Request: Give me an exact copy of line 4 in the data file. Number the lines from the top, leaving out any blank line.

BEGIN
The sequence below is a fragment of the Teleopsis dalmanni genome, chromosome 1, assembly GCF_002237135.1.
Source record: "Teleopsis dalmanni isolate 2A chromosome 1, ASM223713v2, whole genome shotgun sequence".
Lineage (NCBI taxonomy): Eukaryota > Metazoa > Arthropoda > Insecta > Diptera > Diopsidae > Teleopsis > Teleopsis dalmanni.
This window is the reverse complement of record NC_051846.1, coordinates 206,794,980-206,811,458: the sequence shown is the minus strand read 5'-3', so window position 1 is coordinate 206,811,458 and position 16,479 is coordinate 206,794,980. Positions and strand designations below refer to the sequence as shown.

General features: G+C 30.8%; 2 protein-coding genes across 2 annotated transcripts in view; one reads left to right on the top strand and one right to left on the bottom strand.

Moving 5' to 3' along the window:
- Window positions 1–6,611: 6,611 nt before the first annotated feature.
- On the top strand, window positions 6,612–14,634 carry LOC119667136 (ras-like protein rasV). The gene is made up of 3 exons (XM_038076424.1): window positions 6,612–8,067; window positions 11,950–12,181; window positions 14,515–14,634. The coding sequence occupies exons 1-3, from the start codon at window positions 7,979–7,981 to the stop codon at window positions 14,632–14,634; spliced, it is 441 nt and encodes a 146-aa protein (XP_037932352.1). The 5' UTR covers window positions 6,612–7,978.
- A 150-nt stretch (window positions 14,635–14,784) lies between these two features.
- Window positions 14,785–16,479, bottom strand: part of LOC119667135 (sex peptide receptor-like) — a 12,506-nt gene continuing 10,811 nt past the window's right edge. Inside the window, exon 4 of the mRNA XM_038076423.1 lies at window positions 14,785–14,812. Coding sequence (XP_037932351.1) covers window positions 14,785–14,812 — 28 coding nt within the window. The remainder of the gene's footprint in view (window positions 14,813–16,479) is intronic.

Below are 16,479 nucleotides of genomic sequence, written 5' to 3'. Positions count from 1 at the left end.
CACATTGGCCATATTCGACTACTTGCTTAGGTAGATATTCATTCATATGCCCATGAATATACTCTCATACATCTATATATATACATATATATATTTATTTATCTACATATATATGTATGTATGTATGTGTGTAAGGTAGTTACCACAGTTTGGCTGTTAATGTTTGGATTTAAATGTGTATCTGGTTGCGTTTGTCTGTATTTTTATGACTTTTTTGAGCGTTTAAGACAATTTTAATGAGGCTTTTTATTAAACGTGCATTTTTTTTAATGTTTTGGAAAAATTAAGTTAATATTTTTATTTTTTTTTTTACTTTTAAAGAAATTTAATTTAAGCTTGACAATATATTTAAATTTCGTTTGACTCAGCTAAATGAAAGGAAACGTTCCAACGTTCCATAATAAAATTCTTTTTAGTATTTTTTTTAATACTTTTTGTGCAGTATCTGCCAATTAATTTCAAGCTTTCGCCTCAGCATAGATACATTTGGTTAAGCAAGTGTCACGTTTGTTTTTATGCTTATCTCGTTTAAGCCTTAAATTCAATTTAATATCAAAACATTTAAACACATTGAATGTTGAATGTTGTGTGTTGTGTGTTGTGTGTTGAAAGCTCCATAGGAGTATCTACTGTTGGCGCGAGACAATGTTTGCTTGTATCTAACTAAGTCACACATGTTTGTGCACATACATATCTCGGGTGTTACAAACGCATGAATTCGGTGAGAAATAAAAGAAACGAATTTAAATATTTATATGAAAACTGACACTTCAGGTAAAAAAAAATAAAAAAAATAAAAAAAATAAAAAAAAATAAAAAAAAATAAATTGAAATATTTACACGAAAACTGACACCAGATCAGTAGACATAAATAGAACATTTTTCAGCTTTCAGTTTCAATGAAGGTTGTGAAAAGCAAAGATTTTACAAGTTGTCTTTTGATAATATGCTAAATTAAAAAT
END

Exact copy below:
This window is the reverse complement of record NC_051846.1, coordinates 206,794,980-206,811,458: the sequence shown is the minus strand read 5'-3', so window position 1 is coordinate 206,811,458 and position 16,479 is coordinate 206,794,980. Positions and strand designations below refer to the sequence as shown.